A manifesto for a more wondrous age.

If you know me, you probably know I’m a big seasonal anime fan. I’m an anime fan in general, but I take a distinct pleasure in tuning in each week to watch shows as they air, discuss them with other fans online, think about them and theorize between episodes, and experience a narrative as it unfolds. Sometimes these series become instant classics, shows I think I’ll still be pondering for years to come, sometimes they loose steam and barely make it to the end, and sometimes they flame out after only a few episodes, getting added to my graveyard of “dropped” shows.

I used to do a roundup thread on Twitter at the end of each season, with just some passing thoughts on what I watched and what I thought, but as it stopped being fun posting on Twitter, I stopped posting them. I’m religious about logging my watching on MyAnimeList, but I don’t leave reviews, only ratings. Yet when I stopped writing them, I felt like something was missing. Maybe it’s just the critic’s brain at work.

So let’s bring it back. Honestly, it’s a weird time to do so; it was a lackluster season, and Summer 2024 doesn’t seem to be much stronger. Still, even with little to exalt, some shows surprised me, and many gave me a lot to think about. I’ve been thinking about “flawed” art a lot, even more recently because of this blog post from writer Lincoln Michel, about finding the “gaps” in art. Sometimes, it’s the desire to do something different, or simply the space to think that makes art appealing to me. Maybe I’ll write about some “imperfect” art I love, soon.

Anyways, here’s my thoughts on the Spring 2024 Anime Season:

  1. Kaijuu 8-gou

Look, this comes as a surprise to me too. I started watching this on a whim because of a post from Gum, talking about how “manly” it was—something else I’ve been thinking about recently. The setup is fairly standard seinen: In a world threatened by giant monsters Kafka is out working as part of the cleanup / monster disposal crew, rather than fighting them head-on from the front lines. But he gains a strange power to take on a kaiju-esque form (His name’s Kafka; get it?) which finally allows him to fight kaiju—assuming his secret doesn’t get out.

While there are tons of anime where a character has to train and improve to even get into the fight, a huge part of the story is Kafka’s age. He’s 32, almost at the cutoff to apply for the defense corps, where he’s failed admissions several times. His life isn’t going the way he wanted it to, and while he’s continued to persevere, he’s starting to wonder how much longer he can keep that up.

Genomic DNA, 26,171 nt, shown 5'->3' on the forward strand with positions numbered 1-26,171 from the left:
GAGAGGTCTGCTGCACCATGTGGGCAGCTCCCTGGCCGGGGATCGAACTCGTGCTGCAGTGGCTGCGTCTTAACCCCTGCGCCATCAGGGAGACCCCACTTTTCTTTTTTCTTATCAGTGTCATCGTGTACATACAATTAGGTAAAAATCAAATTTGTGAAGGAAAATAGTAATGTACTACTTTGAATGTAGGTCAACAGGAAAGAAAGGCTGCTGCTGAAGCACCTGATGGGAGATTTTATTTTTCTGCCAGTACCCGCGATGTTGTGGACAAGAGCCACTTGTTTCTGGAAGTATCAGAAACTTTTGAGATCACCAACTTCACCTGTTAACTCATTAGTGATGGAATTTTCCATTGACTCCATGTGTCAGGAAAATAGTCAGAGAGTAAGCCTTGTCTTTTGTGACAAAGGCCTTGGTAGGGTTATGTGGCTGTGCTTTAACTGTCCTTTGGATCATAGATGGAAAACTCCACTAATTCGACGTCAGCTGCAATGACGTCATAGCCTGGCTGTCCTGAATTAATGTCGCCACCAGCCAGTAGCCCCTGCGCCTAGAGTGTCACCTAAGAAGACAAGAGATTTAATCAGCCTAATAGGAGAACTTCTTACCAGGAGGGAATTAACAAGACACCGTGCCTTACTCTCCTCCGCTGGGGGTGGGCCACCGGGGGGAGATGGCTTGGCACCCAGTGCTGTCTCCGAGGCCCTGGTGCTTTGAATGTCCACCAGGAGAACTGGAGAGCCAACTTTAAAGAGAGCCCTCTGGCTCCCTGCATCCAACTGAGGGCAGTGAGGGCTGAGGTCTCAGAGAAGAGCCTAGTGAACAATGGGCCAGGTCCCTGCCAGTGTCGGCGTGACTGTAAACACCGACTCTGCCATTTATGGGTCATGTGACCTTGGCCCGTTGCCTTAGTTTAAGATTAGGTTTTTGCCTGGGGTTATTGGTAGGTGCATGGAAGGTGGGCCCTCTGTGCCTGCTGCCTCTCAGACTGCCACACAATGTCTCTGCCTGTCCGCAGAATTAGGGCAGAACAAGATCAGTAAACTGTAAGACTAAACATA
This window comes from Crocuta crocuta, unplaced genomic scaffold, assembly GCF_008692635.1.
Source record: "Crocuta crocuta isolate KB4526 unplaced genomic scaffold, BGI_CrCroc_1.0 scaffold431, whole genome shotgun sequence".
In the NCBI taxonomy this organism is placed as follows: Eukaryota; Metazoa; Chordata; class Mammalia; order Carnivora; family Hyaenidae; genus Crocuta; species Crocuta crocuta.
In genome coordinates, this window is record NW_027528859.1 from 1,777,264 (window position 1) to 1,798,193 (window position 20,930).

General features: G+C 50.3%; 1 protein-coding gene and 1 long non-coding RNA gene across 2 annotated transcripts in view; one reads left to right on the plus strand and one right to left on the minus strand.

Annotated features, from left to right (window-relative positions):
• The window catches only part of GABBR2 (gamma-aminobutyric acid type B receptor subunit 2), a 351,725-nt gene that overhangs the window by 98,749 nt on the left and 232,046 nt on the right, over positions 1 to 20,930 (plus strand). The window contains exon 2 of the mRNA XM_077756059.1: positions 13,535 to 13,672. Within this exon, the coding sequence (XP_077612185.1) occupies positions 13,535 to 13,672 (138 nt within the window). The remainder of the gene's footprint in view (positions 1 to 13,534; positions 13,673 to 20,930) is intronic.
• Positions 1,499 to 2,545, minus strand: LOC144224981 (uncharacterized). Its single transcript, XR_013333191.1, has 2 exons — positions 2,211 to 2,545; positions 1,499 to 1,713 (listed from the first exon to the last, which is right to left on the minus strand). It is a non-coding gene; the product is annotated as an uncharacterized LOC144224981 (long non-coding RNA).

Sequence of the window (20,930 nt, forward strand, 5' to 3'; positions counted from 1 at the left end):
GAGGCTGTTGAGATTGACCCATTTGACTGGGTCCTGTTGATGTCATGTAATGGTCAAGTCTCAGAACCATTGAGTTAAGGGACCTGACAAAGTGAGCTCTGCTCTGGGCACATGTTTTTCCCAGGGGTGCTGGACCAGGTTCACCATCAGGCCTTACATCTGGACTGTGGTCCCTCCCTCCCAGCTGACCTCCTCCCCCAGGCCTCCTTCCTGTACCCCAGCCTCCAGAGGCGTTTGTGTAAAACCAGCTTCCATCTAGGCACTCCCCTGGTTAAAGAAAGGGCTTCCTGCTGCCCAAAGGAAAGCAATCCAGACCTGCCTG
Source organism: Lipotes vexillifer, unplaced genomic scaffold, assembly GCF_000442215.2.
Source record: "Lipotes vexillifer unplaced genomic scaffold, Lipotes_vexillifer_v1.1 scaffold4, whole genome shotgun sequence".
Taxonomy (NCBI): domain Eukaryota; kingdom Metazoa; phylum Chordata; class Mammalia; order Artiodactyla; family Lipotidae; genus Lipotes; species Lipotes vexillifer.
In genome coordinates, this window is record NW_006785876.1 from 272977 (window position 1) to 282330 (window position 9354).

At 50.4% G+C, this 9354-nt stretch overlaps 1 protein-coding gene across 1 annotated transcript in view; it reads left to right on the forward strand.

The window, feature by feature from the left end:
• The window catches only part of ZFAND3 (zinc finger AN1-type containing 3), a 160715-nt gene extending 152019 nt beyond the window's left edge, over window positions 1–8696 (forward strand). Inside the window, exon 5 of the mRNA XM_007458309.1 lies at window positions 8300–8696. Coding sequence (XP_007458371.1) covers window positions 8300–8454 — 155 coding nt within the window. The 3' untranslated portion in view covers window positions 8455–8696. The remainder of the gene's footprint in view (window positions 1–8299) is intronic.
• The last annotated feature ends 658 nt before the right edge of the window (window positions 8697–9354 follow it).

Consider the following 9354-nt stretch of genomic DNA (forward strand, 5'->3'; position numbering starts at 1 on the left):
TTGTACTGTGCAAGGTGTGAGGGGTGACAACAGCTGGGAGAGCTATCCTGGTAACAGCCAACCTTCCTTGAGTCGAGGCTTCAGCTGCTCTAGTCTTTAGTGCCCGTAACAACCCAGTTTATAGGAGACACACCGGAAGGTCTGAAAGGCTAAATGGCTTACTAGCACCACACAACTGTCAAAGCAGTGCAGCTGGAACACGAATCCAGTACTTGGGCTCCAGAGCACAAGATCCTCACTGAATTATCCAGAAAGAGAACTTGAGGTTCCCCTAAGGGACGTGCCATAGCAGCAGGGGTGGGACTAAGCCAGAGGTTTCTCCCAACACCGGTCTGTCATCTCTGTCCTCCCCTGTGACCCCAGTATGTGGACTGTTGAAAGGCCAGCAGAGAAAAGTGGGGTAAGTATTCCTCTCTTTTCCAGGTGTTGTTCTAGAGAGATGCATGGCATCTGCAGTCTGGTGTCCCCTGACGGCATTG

Honestly, I love this kind of hype shounen / seinen stuff. Makes me want to go out and go for a run (and shows like it was a huge part of my increased focus on personal fitness almost two years ago). While it doesn’t rise to the heights of the best in the genre, it’s a fun romp. I’m going to carry “I'm the one who decides if I give up or not” with me for a long long time. Thanks for the wisdom, Kafka.


  1. Tensei Kizoku, Kantei Skill de Nariagaru

The rest of these could probably go in any order, but for now, I think this is it. Right next to my love of shounen / seinen action series are these sorts of fantasy / nobility series, focused on the protagonist raising the status of their meager domain. That sound niche, typed out, but I swear there’s a few of them. In this instance, Ars is reborn as the eldest son of the house of Louvent, a minor territory only bestowed on his father due to his military prowess. Ars himself lacks many useful skills—he’s certainly not going to be a commanding soldier like his father—but he does have an “appraisal” skill, allowing him to instantly assess the capabilities of those around him as if viewing their stats in a video game.

Of course, with this he sets out to find the best retainers he can, as a barrier against the coming war. The series follows him collecting and convincing these retainers to join his cause, usually by solving some problem in their lives, before turning towards the broader machinations going on in the world he inhabits.

It’s a fun show, though never quite reaches into the genre of what I call “competence porn,” series whose primary draw is watching the prowess of the protagonist, tactical or otherwise (think Legends of the Galactic Heroes, or Kakegurui [sometimes]). That’s because aside from his appraisal skill, Ars doesn’t really have anything to hang his hat on aside from his earnestness. Of course, his lack here is the driver behind the narrative, but a bit more development on Ars himself would’ve gone a long way. Maybe it’ll happen in the recently-announced season two.


  1. Yoru no Kurage wa Oyogenai

Despite having this up at number three, I have this as my disappointment of the season. It could’ve been so much more! The series follows four high-school aged girls through the formation of the virtual band JELEE, fronted by disgraced idol Kano, struggling artist Mahiru, shut-in Kiui, and lonely pianist Mei.